Making American Soccer Great: U.S. Soccer’s High-Performance Director James Bunce on How Sports Science Helps Youth Soccer Players
What are the ‘Best Practices’ for elite soccer players to reach optimum performance? How can Sports Performance help players become better? Here is the second interview with James Bunce, U.S. Soccer’s High-Performance Director on what really makes a difference.
U.S. Soccer new Sports Performance Director is former EPL’s Head of Performance James Bunce who crossed the Atlantic to help accelerate U.S. Soccer’s ability to develop world-class players. Bunce has already helped develop many world-class players become Premier League and international soccer stars. As the High-Performance Director, Bunce’s initiatives are dedicated to improving elite athletic performance.
SoccerToday’s Diane Scavuzzo interviewed James Bunce on how sports performance, and especially nutrition, makes a difference. Interview Part I covered the difference in recovery needs for a player playing the #9 compared to the #6.
Here is the second of the series of interviews with James Bunce — on using the intelligence of Sports Performance to help develop world-class players.
Diane Scavuzzo: What should a player eat after a game to recover? What ‘Best Practices’ do you recommend?
James Bunce: So, it’s a great question. And I think the science is really clear.
Eat right, Sleep right, Train right.
And, if you get those three things right, you’ll have a very good professional athlete.
What to eat after a game? If you can, grilled chicken with asparagus and brown rice is great straightaway, but here at the fields, you can’t get that so that’s where the nutrition shakes come into play.
Diane Scavuzzo: A lot of people get confused about the optimum time to Eat-to-Recover. What is the best time to have that grilled chicken, asparagus, and rice, or a supplement?
James Bunce: In sports science, people often talk about the window of opportunity and things like that. The sooner you can give your body the nutrients it needs to recover and grow and have energy, it is advantageous.
So the sooner after a match that you can feed your body properly, the better.
But it doesn’t mean that if you don’t get food on within an hour or so of training or match, the nutrients lose all its ability to help you. Even if it’s not possible in that first 30 to 60-minute window, it’s important to get the nutrition and hydration.
From our perspective, we try to ensure that the player can get food as quickly as possible after training or games because the sooner it enters the body, the sooner the body digests it, the sooner the body has the building blocks to start that recovery process, building back muscles that have been damaged.
The importance is the quality of the nutrition, the replenishment, and making sure that you are eating the right food groups, the right kind of proteins and carbohydrates — that is more important than if a player eats within a 30-minute or 90-minute window.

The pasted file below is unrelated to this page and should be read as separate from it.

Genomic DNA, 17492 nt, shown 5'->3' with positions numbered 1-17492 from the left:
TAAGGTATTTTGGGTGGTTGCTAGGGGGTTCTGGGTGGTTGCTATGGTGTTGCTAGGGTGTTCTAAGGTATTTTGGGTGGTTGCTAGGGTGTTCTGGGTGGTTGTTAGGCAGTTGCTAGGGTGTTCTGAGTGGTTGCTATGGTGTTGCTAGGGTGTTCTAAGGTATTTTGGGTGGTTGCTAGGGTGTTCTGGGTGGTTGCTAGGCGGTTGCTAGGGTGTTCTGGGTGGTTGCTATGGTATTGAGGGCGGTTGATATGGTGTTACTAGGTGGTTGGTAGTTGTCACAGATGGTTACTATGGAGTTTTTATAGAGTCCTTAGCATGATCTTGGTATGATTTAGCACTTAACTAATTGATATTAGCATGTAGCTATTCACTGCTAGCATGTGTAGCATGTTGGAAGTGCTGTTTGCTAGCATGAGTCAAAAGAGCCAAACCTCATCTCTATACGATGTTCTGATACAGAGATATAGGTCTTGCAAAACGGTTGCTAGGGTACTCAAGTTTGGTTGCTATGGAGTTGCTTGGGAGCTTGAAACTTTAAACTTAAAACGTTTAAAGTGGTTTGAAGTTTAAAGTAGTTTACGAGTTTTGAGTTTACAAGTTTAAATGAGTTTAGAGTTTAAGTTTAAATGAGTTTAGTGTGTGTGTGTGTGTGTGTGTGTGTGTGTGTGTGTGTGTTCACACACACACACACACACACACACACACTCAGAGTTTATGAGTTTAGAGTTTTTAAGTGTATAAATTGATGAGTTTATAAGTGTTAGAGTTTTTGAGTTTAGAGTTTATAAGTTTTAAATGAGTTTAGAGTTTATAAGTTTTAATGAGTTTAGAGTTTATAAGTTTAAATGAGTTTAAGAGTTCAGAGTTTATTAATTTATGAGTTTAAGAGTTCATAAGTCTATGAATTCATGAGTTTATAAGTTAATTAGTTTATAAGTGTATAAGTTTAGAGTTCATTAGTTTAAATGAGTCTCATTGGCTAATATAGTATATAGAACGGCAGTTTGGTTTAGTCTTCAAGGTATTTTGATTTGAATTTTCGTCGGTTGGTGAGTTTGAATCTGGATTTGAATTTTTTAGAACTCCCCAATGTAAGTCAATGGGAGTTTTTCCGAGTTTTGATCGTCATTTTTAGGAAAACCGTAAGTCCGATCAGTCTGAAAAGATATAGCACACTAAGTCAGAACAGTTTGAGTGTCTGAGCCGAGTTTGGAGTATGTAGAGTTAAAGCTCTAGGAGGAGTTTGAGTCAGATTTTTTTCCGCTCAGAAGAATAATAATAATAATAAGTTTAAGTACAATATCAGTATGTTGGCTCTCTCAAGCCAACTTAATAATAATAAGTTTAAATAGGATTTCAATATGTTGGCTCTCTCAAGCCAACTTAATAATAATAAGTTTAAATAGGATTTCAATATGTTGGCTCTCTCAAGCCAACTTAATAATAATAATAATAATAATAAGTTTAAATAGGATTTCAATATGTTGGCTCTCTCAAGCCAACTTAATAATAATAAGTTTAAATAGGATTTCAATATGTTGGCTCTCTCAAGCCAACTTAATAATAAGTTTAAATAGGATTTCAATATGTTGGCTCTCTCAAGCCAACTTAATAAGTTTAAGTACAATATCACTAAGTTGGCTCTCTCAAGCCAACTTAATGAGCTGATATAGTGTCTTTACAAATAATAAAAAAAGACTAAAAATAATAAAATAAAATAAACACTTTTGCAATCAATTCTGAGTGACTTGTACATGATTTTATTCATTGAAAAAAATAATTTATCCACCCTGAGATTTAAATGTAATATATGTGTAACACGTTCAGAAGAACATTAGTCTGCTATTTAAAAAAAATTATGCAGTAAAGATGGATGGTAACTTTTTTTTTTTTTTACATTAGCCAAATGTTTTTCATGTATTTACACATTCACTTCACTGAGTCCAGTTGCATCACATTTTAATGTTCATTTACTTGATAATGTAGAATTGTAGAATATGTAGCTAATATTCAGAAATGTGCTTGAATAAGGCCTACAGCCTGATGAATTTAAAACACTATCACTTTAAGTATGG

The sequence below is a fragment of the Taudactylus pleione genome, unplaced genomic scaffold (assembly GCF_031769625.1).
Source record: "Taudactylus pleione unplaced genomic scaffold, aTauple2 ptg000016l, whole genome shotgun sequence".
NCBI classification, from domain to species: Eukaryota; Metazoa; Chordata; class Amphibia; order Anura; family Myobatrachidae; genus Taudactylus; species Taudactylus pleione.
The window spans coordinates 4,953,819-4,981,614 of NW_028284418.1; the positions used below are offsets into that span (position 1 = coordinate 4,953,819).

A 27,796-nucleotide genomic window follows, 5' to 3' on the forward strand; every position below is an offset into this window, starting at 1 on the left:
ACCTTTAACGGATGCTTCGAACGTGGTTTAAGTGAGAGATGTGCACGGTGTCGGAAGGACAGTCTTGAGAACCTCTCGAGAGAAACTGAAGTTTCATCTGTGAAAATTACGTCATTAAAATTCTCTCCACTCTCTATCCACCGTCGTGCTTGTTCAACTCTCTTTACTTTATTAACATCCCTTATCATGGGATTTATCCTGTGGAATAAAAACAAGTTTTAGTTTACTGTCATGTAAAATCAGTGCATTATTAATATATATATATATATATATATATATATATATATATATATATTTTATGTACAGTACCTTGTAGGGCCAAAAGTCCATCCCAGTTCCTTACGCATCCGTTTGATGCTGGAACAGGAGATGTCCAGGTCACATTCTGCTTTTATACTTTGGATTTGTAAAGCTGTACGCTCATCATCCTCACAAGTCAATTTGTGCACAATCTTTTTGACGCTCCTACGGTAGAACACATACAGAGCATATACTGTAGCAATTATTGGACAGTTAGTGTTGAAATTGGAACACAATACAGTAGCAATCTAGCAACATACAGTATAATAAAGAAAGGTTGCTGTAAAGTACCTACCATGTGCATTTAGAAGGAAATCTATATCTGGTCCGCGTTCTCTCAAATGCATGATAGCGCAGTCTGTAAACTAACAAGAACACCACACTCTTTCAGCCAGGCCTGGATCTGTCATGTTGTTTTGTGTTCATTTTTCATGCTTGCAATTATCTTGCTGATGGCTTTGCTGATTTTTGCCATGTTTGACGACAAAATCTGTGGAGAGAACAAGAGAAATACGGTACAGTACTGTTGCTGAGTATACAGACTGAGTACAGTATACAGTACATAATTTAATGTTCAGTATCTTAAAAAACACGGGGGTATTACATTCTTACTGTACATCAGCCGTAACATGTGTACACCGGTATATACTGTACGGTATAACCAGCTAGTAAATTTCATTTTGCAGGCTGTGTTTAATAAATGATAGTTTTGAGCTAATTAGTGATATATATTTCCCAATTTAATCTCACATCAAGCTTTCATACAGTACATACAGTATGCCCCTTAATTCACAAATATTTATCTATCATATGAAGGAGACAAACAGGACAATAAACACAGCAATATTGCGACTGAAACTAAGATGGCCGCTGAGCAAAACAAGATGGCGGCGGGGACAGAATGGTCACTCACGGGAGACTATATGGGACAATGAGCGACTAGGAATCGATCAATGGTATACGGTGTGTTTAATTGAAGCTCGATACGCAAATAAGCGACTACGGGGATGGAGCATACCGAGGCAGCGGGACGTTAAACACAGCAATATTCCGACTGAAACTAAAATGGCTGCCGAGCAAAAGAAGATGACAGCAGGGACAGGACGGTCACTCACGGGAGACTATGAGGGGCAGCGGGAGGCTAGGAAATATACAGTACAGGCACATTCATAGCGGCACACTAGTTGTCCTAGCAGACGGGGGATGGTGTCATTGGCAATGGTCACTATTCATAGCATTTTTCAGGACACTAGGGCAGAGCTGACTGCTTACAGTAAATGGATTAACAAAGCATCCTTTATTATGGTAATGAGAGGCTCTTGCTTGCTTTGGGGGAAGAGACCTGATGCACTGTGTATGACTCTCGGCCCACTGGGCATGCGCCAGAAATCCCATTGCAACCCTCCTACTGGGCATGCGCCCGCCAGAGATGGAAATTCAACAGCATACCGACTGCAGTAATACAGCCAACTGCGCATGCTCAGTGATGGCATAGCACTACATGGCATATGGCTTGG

Diane Scavuzzo: If a player gets off of the field and they go to a fast food restaurant and they have a hamburger and french fries with a diet soda, what are they doing to their body?
James Bunce: I would not encourage that kind of behavior, I would say you’re better off waiting.
For elite soccer players, it’s about the quality of the nutrition.
If you know that you are going to be traveling to a game or training I would recommend players bring packed lunches if there are not a lot of quality choices in the area.
Diane Scavuzzo: I know that their parents don’t always realize what fast food is doing to an athlete’s body.
James Bunce: Of course not. A player’s body is crying out for calories when they finish playing —soccer is a highly, highly explosive and energy-dependent sport so players deplete their bodies and when your body is depleted, it cries out from a cognitive perspective for food. It’s saying, “We need food! Look there is a fast food spot!”
Now, by definition, players are eating food at a fast food restaurant, but again, it’s the quality of the food that is important.
Yes, they’re ingesting protein from a burger, but is that protein as rich in amino acids as it would be if it was a piece of salmon or a grilled piece of chicken? Is the potato that’s deep-fried as good as vegetables and brown rice? And, the answer is no.
Players Should Not Eat A Fast Food Hamburger After A Game
So, eating a fast food burger and fries are hitting the replacement of calories, but are those the micronutrients which are really beneficial for recovery?
And so, again, while I would implore players to eat quality food as soon as they can, I wouldn’t recommend eating at a fast food place quickly while traveling home.
Related Soccer News: U.S. SOCCER’S FOCUS ON SPORTS PERFORMANCE – JAMES BUNCE ON BEST PRACTICES